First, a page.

Although Irmiter has not been that active in the Twin Cities film community, he said he has gotten lots of support from his Documentary Club. And he sees his career going in a new direction.

“I’ve always been very fearful of being an artist,” Irmiter admitted. “But after watching these friends who say they have to paint, and if their paints are taken away, they would find a way, even paint with dirt if needed, I feel like I am inching a little bit closer to that. It is certainly scary, but for the first time in my life, I feel I could spend the majority of my time in artistic pursuit.”

Brandon Crowson 017Brandon Crowson

Brandon Crowson (Photo left by Jan Willms) was born and raised in south Minneapolis and currently resides in the Nokomis neighborhood. He attended Minneapolis Community Technical College and earned a degree in screenwriting. Then he decided to make movies.

“I just took it upon myself to learn a lot about editing, visual effects, and that kind of stuff, and just ran with it, instead of racking up a lot of student loan debt with a bachelor’s degree,” he said. “We’re living in an information age and a lot of that you can find on tutorials.”

Crowson said his bread and butter for the past five years has mostly come from doing web ads for places like the Bed Bug Guys and Rivers and Trade Co. He shot an award-winning short comedy called “April 13” and did a couple short skits for But his entry in the film festival, “The World has no Eyedea,” is his first feature-length film.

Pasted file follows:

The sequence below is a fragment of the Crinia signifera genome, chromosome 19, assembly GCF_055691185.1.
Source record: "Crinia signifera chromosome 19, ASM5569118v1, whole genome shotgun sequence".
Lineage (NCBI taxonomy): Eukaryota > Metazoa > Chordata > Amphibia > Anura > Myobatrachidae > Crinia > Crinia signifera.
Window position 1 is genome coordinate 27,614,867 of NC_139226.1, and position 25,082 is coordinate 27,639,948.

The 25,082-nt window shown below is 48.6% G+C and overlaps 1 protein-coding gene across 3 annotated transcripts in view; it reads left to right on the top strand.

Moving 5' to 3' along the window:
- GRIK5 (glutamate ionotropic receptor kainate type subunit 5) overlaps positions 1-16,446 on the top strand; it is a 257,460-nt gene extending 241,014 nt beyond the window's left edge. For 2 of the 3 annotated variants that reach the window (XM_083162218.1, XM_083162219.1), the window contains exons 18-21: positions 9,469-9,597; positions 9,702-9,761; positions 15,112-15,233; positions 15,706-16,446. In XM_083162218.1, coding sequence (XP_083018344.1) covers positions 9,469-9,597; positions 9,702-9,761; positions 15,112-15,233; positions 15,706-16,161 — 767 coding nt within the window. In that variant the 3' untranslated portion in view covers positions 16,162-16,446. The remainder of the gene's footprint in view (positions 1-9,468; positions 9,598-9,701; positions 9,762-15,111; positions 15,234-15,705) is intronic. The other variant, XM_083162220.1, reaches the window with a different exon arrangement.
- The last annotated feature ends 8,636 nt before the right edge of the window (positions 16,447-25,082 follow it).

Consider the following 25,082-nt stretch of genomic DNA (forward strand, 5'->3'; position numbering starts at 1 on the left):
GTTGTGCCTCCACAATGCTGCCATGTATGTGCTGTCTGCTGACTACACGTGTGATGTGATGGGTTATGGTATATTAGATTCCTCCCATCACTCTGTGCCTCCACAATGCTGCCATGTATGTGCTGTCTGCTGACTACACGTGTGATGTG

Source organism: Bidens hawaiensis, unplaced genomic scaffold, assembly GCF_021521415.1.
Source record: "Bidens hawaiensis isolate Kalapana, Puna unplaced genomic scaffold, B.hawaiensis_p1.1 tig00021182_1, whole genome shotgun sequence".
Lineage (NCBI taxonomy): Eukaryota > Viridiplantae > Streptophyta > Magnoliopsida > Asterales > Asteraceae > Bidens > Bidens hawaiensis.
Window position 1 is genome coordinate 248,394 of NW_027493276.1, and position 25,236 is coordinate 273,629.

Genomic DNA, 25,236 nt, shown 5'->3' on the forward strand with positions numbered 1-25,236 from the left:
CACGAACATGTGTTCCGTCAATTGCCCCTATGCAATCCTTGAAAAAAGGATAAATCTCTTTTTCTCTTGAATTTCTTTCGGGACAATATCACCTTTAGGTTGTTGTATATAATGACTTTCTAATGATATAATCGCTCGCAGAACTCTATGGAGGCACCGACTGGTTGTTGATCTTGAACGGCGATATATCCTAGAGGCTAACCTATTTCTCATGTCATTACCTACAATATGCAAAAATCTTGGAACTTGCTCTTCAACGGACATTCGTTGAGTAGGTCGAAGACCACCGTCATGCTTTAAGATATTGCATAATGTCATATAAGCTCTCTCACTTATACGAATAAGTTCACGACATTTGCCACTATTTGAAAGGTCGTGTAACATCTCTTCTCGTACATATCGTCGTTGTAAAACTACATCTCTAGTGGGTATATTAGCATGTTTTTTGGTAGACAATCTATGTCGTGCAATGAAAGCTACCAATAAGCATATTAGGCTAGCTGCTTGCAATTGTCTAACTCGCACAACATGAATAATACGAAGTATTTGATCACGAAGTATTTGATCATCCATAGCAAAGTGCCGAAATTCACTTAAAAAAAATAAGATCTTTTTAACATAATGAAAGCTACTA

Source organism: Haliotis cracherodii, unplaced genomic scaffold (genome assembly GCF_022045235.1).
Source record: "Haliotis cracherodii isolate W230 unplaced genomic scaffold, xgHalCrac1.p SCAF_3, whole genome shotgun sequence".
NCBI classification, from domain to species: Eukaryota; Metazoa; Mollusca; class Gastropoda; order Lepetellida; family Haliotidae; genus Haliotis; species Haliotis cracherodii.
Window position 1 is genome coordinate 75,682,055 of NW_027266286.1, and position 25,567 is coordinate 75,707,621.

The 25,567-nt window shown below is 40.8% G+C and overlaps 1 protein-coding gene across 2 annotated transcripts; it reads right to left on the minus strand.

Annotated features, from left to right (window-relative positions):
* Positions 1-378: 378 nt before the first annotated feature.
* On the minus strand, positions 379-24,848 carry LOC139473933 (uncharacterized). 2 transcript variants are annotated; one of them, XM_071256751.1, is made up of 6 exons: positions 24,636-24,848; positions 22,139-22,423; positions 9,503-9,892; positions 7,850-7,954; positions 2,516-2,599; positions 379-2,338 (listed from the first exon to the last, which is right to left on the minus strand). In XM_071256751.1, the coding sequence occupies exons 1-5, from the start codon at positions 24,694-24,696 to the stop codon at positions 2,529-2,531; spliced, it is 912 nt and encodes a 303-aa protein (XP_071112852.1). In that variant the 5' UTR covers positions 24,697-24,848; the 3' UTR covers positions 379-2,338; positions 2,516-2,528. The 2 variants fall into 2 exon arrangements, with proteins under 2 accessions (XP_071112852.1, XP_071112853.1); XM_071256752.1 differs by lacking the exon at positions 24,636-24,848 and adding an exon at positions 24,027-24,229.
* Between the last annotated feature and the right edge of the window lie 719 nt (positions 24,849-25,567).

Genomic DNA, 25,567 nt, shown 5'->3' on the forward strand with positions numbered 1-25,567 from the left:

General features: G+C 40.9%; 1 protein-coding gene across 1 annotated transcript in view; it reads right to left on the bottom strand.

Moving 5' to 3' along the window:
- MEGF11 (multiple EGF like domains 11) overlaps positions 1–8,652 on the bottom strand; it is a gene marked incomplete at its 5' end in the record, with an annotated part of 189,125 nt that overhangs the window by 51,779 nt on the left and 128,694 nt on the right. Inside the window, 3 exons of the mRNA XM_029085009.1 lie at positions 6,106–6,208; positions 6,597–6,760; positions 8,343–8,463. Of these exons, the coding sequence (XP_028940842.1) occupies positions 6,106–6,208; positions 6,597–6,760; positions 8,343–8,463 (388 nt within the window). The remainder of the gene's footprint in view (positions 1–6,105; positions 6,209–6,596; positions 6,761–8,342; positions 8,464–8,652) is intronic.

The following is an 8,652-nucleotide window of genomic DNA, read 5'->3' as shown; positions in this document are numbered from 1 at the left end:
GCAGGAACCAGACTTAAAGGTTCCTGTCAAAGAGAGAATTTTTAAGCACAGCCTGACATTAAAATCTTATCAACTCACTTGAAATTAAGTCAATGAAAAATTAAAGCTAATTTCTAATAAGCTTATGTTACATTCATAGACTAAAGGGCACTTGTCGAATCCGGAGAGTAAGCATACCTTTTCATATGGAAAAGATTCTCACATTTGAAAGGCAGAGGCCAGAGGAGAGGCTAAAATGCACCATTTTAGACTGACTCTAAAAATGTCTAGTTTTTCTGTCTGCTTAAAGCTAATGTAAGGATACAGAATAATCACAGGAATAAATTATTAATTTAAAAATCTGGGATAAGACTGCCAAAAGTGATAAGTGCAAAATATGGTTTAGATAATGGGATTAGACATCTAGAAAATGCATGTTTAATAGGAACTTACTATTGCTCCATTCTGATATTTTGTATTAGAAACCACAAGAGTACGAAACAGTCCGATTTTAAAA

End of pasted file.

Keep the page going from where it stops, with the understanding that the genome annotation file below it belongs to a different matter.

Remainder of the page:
The World Has No Eyedea_1458504475706It is a documentary based on the short-lived but prolific career of Micheal “Eyedea” Larsen, a Minnesota musician, break dancer, published poet and philosopher who died in 2010 at the age of 28.

“I didn’t know him personally, but I once went to a show of his in Flagstaff, AZ,” Crowson said. “I’m the kind of fan who knows most of his catalog verbatim and have been buying and listening to everything he put out since I was 17 or 18.”

Crowson said he felt like everyone knew that a story about Larsen would be the right topic for a movie, and several people mentioned it to Larsen’s mother, Kathy. But she was adamantly against anyone doing a movie on her son.